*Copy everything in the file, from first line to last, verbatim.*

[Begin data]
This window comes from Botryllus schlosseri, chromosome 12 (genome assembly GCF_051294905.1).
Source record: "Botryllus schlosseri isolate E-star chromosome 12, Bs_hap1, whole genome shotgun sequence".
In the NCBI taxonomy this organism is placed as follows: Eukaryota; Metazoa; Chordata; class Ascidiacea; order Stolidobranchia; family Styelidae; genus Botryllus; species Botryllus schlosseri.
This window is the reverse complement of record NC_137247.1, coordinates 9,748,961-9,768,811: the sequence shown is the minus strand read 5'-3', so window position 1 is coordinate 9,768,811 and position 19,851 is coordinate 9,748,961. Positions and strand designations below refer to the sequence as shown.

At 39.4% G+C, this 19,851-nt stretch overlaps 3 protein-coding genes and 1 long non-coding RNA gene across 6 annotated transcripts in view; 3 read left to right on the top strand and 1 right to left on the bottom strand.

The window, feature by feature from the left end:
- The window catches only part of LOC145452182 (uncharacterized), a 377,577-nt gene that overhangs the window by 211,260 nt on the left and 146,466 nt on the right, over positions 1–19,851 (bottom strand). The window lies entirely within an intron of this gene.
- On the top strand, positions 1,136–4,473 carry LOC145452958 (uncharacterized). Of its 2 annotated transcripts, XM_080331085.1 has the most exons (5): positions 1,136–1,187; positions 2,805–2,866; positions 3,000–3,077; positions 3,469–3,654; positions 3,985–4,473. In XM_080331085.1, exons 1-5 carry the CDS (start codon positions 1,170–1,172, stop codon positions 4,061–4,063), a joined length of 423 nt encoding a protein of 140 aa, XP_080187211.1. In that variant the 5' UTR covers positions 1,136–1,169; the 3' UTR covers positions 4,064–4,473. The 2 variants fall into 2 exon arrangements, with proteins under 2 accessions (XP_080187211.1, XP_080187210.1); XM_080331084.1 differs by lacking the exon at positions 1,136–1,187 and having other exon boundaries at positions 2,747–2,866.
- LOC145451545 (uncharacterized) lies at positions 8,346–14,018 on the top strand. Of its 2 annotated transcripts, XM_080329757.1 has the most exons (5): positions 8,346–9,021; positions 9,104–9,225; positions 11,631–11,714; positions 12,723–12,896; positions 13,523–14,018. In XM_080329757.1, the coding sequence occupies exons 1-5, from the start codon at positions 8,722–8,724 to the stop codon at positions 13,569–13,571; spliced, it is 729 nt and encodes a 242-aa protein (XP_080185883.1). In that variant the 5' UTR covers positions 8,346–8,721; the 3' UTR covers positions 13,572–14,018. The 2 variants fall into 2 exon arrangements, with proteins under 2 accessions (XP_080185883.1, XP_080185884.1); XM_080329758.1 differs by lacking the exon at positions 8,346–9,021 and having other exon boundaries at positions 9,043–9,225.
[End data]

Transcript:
This window comes from Botryllus schlosseri, chromosome 12 (genome assembly GCF_051294905.1).
Source record: "Botryllus schlosseri isolate E-star chromosome 12, Bs_hap1, whole genome shotgun sequence".
In the NCBI taxonomy this organism is placed as follows: Eukaryota; Metazoa; Chordata; class Ascidiacea; order Stolidobranchia; family Styelidae; genus Botryllus; species Botryllus schlosseri.
This window is the reverse complement of record NC_137247.1, coordinates 9,748,961-9,768,811: the sequence shown is the minus strand read 5'-3', so window position 1 is coordinate 9,768,811 and position 19,851 is coordinate 9,748,961. Positions and strand designations below refer to the sequence as shown.

At 39.4% G+C, this 19,851-nt stretch overlaps 3 protein-coding genes and 1 long non-coding RNA gene across 6 annotated transcripts in view; 3 read left to right on the top strand and 1 right to left on the bottom strand.

The window, feature by feature from the left end:
- The window catches only part of LOC145452182 (uncharacterized), a 377,577-nt gene that overhangs the window by 211,260 nt on the left and 146,466 nt on the right, over positions 1–19,851 (bottom strand). The window lies entirely within an intron of this gene.
- On the top strand, positions 1,136–4,473 carry LOC145452958 (uncharacterized). Of its 2 annotated transcripts, XM_080331085.1 has the most exons (5): positions 1,136–1,187; positions 2,805–2,866; positions 3,000–3,077; positions 3,469–3,654; positions 3,985–4,473. In XM_080331085.1, exons 1-5 carry the CDS (start codon positions 1,170–1,172, stop codon positions 4,061–4,063), a joined length of 423 nt encoding a protein of 140 aa, XP_080187211.1. In that variant the 5' UTR covers positions 1,136–1,169; the 3' UTR covers positions 4,064–4,473. The 2 variants fall into 2 exon arrangements, with proteins under 2 accessions (XP_080187211.1, XP_080187210.1); XM_080331084.1 differs by lacking the exon at positions 1,136–1,187 and having other exon boundaries at positions 2,747–2,866.
- LOC145451545 (uncharacterized) lies at positions 8,346–14,018 on the top strand. Of its 2 annotated transcripts, XM_080329757.1 has the most exons (5): positions 8,346–9,021; positions 9,104–9,225; positions 11,631–11,714; positions 12,723–12,896; positions 13,523–14,018. In XM_080329757.1, the coding sequence occupies exons 1-5, from the start codon at positions 8,722–8,724 to the stop codon at positions 13,569–13,571; spliced, it is 729 nt and encodes a 242-aa protein (XP_080185883.1). In that variant the 5' UTR covers positions 8,346–8,721; the 3' UTR covers positions 13,572–14,018. The 2 variants fall into 2 exon arrangements, with proteins under 2 accessions (XP_080185883.1, XP_080185884.1); XM_080329758.1 differs by lacking the exon at positions 8,346–9,021 and having other exon boundaries at positions 9,043–9,225.